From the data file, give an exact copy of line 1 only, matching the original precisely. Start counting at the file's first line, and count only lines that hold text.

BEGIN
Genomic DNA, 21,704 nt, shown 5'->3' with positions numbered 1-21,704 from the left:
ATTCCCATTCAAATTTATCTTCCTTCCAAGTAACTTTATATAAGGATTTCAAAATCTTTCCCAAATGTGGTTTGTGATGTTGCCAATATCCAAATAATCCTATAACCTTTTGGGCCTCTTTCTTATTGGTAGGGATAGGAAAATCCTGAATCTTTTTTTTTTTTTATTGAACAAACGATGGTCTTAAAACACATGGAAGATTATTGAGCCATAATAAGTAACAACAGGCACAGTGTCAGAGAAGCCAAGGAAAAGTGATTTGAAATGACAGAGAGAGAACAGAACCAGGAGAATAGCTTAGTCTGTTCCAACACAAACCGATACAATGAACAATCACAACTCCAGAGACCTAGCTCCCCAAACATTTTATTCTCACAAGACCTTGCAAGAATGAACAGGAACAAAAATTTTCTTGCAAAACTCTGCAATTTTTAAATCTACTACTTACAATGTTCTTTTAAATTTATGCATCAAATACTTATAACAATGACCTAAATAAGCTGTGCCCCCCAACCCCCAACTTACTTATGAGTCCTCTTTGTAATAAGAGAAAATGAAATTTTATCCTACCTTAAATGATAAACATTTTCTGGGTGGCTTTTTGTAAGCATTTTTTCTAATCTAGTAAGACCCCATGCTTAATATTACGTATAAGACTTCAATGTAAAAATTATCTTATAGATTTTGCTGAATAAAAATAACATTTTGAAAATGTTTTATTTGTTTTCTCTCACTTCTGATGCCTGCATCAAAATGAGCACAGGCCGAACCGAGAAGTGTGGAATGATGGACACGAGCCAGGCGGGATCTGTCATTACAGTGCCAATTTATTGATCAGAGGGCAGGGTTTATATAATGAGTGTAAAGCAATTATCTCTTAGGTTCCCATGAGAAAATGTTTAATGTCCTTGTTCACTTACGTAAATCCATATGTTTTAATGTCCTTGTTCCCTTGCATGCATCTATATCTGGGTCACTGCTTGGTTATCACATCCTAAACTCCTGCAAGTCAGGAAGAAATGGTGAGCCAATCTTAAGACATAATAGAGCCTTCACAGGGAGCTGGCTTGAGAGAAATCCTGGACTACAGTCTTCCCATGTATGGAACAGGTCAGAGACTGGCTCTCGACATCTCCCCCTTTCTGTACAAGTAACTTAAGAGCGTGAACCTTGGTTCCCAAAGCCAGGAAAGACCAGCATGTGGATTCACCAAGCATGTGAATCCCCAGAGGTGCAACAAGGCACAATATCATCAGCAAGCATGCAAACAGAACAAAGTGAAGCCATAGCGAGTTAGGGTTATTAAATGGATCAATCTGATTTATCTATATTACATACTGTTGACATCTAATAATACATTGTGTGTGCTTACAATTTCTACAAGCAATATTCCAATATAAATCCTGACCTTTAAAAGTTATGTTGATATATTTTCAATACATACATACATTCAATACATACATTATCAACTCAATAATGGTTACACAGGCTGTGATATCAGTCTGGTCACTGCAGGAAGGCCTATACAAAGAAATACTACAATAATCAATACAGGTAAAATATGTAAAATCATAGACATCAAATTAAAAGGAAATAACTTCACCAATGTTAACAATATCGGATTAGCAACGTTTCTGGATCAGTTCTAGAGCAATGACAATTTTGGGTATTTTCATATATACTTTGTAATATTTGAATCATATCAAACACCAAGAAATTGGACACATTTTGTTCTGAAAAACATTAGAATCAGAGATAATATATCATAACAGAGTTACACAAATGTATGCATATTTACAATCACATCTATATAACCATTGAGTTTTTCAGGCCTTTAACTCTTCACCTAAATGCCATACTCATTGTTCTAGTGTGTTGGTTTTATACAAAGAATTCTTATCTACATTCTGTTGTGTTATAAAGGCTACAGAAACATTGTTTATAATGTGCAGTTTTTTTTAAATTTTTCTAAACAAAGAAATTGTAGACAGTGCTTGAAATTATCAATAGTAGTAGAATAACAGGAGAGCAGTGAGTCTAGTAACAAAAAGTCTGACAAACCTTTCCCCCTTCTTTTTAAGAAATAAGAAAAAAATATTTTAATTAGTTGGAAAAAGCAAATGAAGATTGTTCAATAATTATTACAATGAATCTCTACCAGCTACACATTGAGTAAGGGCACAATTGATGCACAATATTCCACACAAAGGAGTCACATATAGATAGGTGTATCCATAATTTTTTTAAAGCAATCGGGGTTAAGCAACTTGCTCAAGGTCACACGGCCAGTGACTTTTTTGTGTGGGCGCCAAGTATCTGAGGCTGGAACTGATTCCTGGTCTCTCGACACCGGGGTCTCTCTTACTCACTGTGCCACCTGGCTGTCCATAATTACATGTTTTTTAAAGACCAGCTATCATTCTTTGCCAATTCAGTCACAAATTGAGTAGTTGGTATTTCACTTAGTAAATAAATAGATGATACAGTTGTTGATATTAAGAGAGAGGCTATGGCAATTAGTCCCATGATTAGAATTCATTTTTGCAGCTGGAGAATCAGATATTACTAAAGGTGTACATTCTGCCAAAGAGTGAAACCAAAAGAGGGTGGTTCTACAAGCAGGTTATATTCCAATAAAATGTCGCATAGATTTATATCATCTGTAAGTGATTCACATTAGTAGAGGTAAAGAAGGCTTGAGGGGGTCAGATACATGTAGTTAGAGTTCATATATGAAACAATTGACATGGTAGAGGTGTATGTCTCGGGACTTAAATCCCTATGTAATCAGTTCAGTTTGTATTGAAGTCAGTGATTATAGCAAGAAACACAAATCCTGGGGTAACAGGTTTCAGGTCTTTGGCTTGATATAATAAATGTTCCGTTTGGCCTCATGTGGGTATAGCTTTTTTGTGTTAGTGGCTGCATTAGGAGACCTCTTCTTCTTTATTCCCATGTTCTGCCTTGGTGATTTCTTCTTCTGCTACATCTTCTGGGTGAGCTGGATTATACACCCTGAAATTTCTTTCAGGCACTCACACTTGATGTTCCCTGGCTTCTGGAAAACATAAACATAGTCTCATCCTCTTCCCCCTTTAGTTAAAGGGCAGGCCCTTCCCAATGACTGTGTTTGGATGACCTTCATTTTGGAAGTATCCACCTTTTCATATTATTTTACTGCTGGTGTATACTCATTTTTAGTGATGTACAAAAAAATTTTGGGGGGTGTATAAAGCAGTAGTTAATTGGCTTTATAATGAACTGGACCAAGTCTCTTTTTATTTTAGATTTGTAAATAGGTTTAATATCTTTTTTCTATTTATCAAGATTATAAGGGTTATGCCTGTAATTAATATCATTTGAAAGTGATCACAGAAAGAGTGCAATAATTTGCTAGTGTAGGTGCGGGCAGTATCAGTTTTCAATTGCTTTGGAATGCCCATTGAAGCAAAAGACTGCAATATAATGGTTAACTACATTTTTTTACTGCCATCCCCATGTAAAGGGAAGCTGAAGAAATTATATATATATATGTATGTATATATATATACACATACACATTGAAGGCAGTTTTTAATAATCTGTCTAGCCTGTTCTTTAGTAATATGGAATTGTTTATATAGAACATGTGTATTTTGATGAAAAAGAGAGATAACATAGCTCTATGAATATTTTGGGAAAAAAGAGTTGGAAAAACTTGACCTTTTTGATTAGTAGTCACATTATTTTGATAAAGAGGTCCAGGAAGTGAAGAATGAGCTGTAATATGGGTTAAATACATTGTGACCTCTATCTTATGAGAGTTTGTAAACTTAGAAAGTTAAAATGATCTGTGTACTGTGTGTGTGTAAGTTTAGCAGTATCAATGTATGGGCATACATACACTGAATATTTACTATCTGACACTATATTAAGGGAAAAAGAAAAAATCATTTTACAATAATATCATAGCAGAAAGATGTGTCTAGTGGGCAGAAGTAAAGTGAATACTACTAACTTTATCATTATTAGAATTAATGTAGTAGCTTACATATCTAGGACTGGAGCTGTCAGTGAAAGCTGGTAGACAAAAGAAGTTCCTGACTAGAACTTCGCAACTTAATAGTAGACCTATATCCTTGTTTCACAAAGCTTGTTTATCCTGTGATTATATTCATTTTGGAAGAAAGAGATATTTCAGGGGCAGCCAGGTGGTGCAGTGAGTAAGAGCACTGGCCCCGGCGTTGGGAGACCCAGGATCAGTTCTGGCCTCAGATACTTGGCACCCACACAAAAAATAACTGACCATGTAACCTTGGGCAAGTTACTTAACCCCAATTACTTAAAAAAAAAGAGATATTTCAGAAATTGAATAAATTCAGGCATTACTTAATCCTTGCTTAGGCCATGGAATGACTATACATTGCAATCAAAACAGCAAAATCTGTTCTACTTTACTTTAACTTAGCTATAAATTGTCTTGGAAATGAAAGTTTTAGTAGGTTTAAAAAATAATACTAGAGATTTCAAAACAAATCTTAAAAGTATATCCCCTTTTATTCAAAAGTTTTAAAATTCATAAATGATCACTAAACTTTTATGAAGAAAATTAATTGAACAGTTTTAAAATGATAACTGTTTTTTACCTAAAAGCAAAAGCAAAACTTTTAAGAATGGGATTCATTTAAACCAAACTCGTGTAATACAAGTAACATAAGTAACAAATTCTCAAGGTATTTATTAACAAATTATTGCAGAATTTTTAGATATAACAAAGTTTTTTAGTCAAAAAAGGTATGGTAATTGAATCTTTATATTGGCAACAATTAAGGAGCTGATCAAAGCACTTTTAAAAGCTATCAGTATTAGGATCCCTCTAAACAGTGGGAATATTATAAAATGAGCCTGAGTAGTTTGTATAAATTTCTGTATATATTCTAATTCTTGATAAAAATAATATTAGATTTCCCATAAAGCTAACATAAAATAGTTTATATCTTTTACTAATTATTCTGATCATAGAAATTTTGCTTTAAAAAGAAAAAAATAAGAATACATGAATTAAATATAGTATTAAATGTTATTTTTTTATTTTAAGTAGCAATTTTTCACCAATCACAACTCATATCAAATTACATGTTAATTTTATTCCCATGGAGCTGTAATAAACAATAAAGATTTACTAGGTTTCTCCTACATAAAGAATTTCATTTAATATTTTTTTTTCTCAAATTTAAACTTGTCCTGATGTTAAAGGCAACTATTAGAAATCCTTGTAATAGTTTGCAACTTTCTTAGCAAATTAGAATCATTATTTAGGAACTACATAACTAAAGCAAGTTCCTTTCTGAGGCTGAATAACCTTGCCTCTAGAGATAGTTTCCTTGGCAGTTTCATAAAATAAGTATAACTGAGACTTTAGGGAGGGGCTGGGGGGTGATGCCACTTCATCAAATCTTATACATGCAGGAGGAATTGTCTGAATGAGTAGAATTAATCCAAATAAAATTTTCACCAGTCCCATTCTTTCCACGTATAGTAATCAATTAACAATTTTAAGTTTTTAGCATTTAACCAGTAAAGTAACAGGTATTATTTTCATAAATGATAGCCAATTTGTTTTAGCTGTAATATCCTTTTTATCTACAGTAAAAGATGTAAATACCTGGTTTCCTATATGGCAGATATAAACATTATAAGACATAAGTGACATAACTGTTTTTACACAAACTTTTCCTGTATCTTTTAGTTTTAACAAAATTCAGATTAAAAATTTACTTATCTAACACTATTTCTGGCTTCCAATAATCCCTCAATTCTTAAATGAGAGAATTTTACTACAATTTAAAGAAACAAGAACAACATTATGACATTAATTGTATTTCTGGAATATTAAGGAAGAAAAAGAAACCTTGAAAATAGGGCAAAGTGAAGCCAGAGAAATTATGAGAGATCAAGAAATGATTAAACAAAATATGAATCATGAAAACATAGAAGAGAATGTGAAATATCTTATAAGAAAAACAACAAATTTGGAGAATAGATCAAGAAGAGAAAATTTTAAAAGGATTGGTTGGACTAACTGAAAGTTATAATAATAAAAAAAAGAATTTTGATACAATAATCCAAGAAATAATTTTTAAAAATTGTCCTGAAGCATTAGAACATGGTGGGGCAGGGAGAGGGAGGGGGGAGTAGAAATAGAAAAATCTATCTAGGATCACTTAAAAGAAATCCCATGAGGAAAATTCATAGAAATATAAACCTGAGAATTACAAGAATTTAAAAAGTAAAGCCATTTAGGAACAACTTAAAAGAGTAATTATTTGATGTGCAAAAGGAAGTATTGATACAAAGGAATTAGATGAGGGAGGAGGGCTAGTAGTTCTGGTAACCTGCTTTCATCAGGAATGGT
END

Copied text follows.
Genomic DNA, 21,704 nt, shown 5'->3' with positions numbered 1-21,704 from the left: